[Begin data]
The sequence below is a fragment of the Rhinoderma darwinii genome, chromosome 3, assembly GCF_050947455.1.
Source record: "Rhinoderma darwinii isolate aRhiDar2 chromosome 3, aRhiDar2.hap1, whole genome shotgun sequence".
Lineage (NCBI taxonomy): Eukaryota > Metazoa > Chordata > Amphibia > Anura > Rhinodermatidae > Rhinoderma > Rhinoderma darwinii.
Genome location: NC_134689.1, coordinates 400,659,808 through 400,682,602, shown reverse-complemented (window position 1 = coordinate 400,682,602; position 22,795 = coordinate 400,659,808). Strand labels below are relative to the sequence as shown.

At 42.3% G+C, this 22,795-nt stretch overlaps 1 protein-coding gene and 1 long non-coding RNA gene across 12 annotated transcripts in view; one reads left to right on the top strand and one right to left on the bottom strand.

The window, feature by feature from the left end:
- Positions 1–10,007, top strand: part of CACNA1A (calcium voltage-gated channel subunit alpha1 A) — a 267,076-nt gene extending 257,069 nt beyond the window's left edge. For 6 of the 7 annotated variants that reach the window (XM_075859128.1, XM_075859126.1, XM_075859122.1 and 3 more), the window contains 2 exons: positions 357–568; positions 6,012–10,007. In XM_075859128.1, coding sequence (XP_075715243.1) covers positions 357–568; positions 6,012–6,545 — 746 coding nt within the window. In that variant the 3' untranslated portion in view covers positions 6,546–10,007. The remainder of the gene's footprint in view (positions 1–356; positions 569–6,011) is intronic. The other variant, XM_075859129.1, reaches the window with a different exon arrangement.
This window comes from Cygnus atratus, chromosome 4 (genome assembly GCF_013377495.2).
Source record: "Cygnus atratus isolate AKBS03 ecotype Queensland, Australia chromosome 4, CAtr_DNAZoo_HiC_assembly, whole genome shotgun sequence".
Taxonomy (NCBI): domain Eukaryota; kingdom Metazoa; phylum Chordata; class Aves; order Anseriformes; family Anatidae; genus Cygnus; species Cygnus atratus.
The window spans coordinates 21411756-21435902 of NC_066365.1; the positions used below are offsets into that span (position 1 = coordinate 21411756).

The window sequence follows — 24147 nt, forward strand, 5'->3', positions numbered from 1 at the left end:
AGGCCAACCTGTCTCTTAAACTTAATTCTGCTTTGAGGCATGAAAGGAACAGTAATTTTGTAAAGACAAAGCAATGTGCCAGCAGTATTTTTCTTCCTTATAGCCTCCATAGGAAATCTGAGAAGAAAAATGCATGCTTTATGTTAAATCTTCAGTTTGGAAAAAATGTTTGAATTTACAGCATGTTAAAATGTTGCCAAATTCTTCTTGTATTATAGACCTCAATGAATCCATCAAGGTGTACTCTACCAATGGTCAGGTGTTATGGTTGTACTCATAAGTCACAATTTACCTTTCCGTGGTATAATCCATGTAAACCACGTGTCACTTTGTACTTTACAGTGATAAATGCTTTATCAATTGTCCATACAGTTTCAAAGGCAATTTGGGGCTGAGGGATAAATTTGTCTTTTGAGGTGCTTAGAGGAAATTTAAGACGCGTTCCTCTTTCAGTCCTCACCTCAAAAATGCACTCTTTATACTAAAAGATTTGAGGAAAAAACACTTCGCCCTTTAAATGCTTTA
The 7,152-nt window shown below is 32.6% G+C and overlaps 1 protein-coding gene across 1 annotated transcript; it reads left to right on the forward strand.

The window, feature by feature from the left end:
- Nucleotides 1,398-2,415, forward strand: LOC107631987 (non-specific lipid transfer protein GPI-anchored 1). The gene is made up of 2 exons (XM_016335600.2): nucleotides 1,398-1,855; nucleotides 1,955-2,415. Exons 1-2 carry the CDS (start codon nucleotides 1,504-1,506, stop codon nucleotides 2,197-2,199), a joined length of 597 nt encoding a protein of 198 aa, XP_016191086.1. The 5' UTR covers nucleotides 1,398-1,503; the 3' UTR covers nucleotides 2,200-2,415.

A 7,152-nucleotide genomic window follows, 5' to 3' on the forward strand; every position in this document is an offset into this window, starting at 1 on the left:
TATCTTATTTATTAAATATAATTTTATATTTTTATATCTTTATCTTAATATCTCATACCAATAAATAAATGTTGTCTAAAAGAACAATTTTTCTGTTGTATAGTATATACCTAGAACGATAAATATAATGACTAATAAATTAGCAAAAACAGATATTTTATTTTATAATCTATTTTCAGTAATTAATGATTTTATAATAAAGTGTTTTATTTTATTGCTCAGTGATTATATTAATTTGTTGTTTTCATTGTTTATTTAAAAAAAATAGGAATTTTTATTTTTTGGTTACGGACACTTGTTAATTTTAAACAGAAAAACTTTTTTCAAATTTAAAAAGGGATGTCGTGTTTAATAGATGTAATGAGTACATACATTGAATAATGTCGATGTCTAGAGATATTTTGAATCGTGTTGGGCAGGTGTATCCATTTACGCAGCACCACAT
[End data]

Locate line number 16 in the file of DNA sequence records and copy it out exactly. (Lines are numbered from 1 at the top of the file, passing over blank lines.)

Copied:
- Nucleotides 1,398-2,415, forward strand: LOC107631987 (non-specific lipid transfer protein GPI-anchored 1). The gene is made up of 2 exons (XM_016335600.2): nucleotides 1,398-1,855; nucleotides 1,955-2,415. Exons 1-2 carry the CDS (start codon nucleotides 1,504-1,506, stop codon nucleotides 2,197-2,199), a joined length of 597 nt encoding a protein of 198 aa, XP_016191086.1. The 5' UTR covers nucleotides 1,398-1,503; the 3' UTR covers nucleotides 2,200-2,415.